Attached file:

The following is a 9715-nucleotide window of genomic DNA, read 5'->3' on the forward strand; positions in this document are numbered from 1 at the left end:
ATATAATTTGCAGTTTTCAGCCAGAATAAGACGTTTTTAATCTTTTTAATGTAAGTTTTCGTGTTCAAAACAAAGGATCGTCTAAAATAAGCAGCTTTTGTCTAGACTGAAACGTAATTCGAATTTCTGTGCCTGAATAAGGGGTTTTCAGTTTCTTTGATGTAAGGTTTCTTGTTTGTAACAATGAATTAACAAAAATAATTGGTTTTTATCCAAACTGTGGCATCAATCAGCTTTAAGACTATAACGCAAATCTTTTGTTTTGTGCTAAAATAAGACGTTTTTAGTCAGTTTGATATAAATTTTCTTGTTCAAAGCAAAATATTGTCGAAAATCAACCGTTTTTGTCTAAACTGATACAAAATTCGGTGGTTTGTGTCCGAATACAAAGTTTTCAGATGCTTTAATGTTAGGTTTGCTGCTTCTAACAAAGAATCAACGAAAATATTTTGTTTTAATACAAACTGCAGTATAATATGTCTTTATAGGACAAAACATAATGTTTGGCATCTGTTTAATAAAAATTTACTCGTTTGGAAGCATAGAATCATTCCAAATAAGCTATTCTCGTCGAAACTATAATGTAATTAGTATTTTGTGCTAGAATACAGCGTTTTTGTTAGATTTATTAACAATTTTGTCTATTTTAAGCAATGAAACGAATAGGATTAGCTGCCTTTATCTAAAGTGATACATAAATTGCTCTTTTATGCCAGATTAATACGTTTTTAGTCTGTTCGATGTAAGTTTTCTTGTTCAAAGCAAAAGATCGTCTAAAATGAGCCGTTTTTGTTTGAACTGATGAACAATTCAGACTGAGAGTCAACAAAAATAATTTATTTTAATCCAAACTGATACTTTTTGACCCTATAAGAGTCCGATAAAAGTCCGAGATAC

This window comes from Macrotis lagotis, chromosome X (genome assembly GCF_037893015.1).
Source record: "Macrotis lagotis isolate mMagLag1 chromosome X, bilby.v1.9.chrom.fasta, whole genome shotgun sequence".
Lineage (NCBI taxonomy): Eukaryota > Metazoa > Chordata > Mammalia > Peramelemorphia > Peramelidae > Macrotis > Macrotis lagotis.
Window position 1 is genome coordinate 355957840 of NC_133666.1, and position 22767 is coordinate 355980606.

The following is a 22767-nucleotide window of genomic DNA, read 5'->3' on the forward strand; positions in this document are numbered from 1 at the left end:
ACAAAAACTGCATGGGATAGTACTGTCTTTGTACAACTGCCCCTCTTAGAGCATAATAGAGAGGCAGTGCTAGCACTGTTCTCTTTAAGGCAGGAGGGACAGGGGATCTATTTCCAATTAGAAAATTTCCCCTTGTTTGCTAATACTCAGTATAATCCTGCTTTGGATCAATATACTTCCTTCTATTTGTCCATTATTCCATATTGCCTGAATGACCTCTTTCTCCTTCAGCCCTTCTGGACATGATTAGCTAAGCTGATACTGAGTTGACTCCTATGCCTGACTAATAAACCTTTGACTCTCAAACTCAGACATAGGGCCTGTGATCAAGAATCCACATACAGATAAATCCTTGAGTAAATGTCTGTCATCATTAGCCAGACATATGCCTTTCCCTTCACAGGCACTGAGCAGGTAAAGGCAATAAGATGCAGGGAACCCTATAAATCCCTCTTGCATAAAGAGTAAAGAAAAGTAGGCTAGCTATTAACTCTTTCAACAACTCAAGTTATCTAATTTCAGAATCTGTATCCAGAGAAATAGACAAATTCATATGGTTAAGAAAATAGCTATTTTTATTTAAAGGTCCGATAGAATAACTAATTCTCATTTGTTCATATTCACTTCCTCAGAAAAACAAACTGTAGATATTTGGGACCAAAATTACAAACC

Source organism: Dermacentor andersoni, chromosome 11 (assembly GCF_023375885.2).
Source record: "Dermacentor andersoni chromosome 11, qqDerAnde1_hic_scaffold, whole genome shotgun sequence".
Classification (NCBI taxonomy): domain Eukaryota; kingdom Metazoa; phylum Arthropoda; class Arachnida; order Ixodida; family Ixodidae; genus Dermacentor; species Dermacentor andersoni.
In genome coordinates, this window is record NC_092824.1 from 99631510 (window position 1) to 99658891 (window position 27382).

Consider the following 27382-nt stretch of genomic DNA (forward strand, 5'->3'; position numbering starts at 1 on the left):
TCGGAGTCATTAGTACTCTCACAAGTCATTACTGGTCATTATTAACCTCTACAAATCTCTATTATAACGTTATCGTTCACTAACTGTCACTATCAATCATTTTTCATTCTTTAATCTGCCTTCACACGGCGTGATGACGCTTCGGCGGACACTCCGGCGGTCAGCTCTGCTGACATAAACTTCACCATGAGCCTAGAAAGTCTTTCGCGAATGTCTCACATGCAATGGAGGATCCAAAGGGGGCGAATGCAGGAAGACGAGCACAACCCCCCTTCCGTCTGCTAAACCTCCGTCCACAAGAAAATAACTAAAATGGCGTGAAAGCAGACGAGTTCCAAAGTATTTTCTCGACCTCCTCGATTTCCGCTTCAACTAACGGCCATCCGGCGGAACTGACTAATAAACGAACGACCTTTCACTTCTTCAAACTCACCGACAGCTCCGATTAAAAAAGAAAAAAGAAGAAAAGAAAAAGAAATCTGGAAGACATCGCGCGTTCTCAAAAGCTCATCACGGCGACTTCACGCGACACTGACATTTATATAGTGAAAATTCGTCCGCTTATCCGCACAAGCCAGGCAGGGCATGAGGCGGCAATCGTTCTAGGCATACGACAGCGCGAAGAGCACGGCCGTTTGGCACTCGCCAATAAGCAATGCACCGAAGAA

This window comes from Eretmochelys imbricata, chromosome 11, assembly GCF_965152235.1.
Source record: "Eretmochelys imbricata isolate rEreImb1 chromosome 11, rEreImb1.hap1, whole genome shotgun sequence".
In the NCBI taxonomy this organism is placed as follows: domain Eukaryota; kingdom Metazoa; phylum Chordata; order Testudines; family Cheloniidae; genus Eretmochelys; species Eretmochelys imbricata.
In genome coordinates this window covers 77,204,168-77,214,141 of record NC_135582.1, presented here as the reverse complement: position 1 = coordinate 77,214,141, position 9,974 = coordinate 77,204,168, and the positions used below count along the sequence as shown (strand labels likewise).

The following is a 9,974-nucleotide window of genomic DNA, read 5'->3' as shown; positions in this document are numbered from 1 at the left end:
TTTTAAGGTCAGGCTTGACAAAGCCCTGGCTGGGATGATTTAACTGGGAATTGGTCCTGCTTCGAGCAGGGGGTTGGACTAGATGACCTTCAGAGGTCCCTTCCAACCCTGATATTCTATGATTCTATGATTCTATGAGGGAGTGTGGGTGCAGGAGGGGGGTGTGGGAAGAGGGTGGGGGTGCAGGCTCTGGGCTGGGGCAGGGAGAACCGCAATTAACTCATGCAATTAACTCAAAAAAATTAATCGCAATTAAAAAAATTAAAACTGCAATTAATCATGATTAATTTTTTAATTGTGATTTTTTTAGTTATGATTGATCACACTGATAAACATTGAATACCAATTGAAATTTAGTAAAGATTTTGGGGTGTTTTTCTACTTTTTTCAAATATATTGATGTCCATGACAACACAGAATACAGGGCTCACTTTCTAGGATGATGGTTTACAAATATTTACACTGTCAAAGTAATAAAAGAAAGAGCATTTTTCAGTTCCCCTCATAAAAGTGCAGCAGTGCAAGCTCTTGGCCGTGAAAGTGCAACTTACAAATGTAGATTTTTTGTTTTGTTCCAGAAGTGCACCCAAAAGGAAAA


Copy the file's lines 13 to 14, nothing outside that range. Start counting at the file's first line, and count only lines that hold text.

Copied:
Consider the following 27382-nt stretch of genomic DNA (forward strand, 5'->3'; position numbering starts at 1 on the left):
TCGGAGTCATTAGTACTCTCACAAGTCATTACTGGTCATTATTAACCTCTACAAATCTCTATTATAACGTTATCGTTCACTAACTGTCACTATCAATCATTTTTCATTCTTTAATCTGCCTTCACACGGCGTGATGACGCTTCGGCGGACACTCCGGCGGTCAGCTCTGCTGACATAAACTTCACCATGAGCCTAGAAAGTCTTTCGCGAATGTCTCACATGCAATGGAGGATCCAAAGGGGGCGAATGCAGGAAGACGAGCACAACCCCCCTTCCGTCTGCTAAACCTCCGTCCACAAGAAAATAACTAAAATGGCGTGAAAGCAGACGAGTTCCAAAGTATTTTCTCGACCTCCTCGATTTCCGCTTCAACTAACGGCCATCCGGCGGAACTGACTAATAAACGAACGACCTTTCACTTCTTCAAACTCACCGACAGCTCCGATTAAAAAAGAAAAAAGAAGAAAAGAAAAAGAAATCTGGAAGACATCGCGCGTTCTCAAAAGCTCATCACGGCGACTTCACGCGACACTGACATTTATATAGTGAAAATTCGTCCGCTTATCCGCACAAGCCAGGCAGGGCATGAGGCGGCAATCGTTCTAGGCATACGACAGCGCGAAGAGCACGGCCGTTTGGCACTCGCCAATAAGCAATGCACCGAAGAA